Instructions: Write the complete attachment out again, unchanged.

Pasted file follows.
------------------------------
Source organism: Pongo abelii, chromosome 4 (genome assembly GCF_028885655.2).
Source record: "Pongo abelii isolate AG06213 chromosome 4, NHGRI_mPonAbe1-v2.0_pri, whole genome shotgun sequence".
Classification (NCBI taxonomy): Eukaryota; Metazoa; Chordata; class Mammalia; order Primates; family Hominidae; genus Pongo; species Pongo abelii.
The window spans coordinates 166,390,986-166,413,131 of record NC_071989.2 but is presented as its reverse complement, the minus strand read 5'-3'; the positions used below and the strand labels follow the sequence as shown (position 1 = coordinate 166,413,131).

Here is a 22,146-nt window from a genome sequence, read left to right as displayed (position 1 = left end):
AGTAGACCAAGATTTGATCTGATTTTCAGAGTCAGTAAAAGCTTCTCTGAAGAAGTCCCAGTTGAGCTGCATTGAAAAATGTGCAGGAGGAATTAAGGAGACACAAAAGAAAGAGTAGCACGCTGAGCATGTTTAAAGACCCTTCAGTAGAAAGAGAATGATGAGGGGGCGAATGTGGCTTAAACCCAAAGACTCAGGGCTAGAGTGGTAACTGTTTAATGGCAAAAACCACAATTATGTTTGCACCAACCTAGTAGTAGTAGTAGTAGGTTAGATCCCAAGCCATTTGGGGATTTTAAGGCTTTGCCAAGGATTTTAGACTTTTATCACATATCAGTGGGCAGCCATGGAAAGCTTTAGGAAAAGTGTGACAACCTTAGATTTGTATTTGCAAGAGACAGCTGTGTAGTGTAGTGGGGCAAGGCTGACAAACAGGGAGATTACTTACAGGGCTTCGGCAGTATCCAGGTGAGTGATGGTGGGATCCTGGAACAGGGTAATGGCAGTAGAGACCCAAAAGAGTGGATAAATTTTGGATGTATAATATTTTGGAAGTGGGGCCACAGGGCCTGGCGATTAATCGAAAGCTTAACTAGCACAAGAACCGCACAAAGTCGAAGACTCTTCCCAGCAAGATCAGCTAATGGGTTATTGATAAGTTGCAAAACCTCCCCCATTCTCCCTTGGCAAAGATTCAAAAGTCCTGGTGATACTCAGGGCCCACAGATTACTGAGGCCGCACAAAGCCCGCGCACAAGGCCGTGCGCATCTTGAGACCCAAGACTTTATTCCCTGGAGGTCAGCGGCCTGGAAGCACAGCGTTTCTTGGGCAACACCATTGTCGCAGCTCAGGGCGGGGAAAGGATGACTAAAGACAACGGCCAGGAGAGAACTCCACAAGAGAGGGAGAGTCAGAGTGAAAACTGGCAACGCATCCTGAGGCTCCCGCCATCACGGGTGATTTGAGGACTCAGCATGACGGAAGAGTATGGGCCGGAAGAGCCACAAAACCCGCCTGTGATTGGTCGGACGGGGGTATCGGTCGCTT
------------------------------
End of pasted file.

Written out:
Source organism: Pongo abelii, chromosome 4 (genome assembly GCF_028885655.2).
Source record: "Pongo abelii isolate AG06213 chromosome 4, NHGRI_mPonAbe1-v2.0_pri, whole genome shotgun sequence".
Classification (NCBI taxonomy): Eukaryota; Metazoa; Chordata; class Mammalia; order Primates; family Hominidae; genus Pongo; species Pongo abelii.
The window spans coordinates 166,390,986-166,413,131 of record NC_071989.2 but is presented as its reverse complement, the minus strand read 5'-3'; the positions used below and the strand labels follow the sequence as shown (position 1 = coordinate 166,413,131).

Here is a 22,146-nt window from a genome sequence, read left to right as displayed (position 1 = left end):
AGTAGACCAAGATTTGATCTGATTTTCAGAGTCAGTAAAAGCTTCTCTGAAGAAGTCCCAGTTGAGCTGCATTGAAAAATGTGCAGGAGGAATTAAGGAGACACAAAAGAAAGAGTAGCACGCTGAGCATGTTTAAAGACCCTTCAGTAGAAAGAGAATGATGAGGGGGCGAATGTGGCTTAAACCCAAAGACTCAGGGCTAGAGTGGTAACTGTTTAATGGCAAAAACCACAATTATGTTTGCACCAACCTAGTAGTAGTAGTAGTAGGTTAGATCCCAAGCCATTTGGGGATTTTAAGGCTTTGCCAAGGATTTTAGACTTTTATCACATATCAGTGGGCAGCCATGGAAAGCTTTAGGAAAAGTGTGACAACCTTAGATTTGTATTTGCAAGAGACAGCTGTGTAGTGTAGTGGGGCAAGGCTGACAAACAGGGAGATTACTTACAGGGCTTCGGCAGTATCCAGGTGAGTGATGGTGGGATCCTGGAACAGGGTAATGGCAGTAGAGACCCAAAAGAGTGGATAAATTTTGGATGTATAATATTTTGGAAGTGGGGCCACAGGGCCTGGCGATTAATCGAAAGCTTAACTAGCACAAGAACCGCACAAAGTCGAAGACTCTTCCCAGCAAGATCAGCTAATGGGTTATTGATAAGTTGCAAAACCTCCCCCATTCTCCCTTGGCAAAGATTCAAAAGTCCTGGTGATACTCAGGGCCCACAGATTACTGAGGCCGCACAAAGCCCGCGCACAAGGCCGTGCGCATCTTGAGACCCAAGACTTTATTCCCTGGAGGTCAGCGGCCTGGAAGCACAGCGTTTCTTGGGCAACACCATTGTCGCAGCTCAGGGCGGGGAAAGGATGACTAAAGACAACGGCCAGGAGAGAACTCCACAAGAGAGGGAGAGTCAGAGTGAAAACTGGCAACGCATCCTGAGGCTCCCGCCATCACGGGTGATTTGAGGACTCAGCATGACGGAAGAGTATGGGCCGGAAGAGCCACAAAACCCGCCTGTGATTGGTCGGACGGGGGTATCGGTCGCTT